Wednesday, 14 March 2018

Convento San Ramon Nonato





“Let us take lunch again in the monastery garden at Convento San Ramon Nonato”, I say to Maria Cristina, my lawyer friend from Recoleta.

It is nearly five years since we last met here for lunch, and you may read about it in an earlier blog. You will recall its history: ‘the place where in 1806, the Spanish immigrants of Buenos Aires gathered to swear allegiance to their cause - the removal by force of their recent British overlords. After 46 days of occupation, William Carr Beresford was forced to surrender to the Spanish general, Santiago de Liniers, and the Rio de la Plata was returned to Spanish control’. 

Today, the Order of San Ramon stands surrounded by banks with its church to the right side, the cloisters being open to the public for the service of midweek lunches either in the large cool dining room, or from white linen covered tables in the cloisters garden.

    

We meet early at 1230 pm. Lunch in Buenos Aires generally starts just before 1 pm, and will last through to 3 pm or beyond. We wish to beat the rush and have the pick of the garden tables before the bankers, lawyers and office workers arrive. And so it is, for when we get there few tables are occupied and we have our pick.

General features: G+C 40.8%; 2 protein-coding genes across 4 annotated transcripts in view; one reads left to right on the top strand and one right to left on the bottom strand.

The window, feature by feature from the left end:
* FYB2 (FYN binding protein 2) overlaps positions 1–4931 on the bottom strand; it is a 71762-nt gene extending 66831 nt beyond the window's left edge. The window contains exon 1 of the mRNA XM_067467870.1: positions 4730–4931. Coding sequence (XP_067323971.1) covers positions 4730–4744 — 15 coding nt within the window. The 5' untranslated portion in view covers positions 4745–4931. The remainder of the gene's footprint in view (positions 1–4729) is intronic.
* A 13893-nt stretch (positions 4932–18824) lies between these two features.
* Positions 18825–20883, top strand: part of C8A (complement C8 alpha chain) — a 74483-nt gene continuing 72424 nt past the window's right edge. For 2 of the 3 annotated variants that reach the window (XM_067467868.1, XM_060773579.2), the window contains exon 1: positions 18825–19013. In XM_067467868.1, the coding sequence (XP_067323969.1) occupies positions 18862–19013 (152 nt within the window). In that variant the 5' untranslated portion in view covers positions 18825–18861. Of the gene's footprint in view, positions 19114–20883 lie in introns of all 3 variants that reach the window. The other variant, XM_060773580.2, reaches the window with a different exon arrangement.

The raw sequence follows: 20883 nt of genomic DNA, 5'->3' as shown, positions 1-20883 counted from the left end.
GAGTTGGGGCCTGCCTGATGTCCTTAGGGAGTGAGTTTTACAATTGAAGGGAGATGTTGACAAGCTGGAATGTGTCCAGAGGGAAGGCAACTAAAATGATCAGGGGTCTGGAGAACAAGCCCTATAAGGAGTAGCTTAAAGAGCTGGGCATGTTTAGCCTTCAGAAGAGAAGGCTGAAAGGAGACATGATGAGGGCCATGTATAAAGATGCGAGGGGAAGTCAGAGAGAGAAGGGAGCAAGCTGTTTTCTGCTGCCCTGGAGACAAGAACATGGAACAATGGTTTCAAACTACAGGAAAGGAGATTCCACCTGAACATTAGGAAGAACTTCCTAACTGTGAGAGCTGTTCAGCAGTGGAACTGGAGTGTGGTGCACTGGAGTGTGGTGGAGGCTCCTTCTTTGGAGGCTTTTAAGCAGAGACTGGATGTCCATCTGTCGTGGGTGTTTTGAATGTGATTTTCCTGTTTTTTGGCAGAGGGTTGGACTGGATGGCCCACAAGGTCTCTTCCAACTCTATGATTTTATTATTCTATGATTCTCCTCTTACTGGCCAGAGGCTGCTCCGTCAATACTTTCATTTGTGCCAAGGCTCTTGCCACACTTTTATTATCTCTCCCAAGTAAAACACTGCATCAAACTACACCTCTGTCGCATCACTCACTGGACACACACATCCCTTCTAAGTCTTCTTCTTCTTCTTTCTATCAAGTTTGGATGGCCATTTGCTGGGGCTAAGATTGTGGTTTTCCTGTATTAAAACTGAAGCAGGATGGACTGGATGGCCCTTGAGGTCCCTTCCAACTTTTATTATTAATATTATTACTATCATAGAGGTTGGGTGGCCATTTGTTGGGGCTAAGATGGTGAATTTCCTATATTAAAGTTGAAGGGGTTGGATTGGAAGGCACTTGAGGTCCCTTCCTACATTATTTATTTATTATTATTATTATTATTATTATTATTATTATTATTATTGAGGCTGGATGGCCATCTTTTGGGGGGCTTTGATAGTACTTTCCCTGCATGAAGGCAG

Lunch comprises both a la carte menu and ‘menu executivo’. We opt for the latter, providing a three course meal with wine at 330 pesos (on today’s exchange rate between £12-13) and start with cheese Milanese followed by pork, chicken, beef, fish or salad. To finish we each select a large chocolate mousse. It has to be said that unless you venture a la carte, lunch is a basic but filling meal. Yet in one of the prettiest enclosed gardens in the city, simplicity is appropriate. 

Today being sunny and fresh the benches scattered through the garden are occupied, and small groups of friends and colleagues sit on the grass. Some have brought lunchboxes, others simply lay back to enjoy the mid March warmth.




It is hard to imagine the busy streets of the microcentre surrounding the convent, traffic congestion in nearby Corrientes, the Reconquista bank deliveries, Florida and Lavalle thonging with lunchtime shoppers. Here, that press is replaced with a calm oasis where the only sounds are the hum of fellow diners, birdsong and the tolling of the convent bell.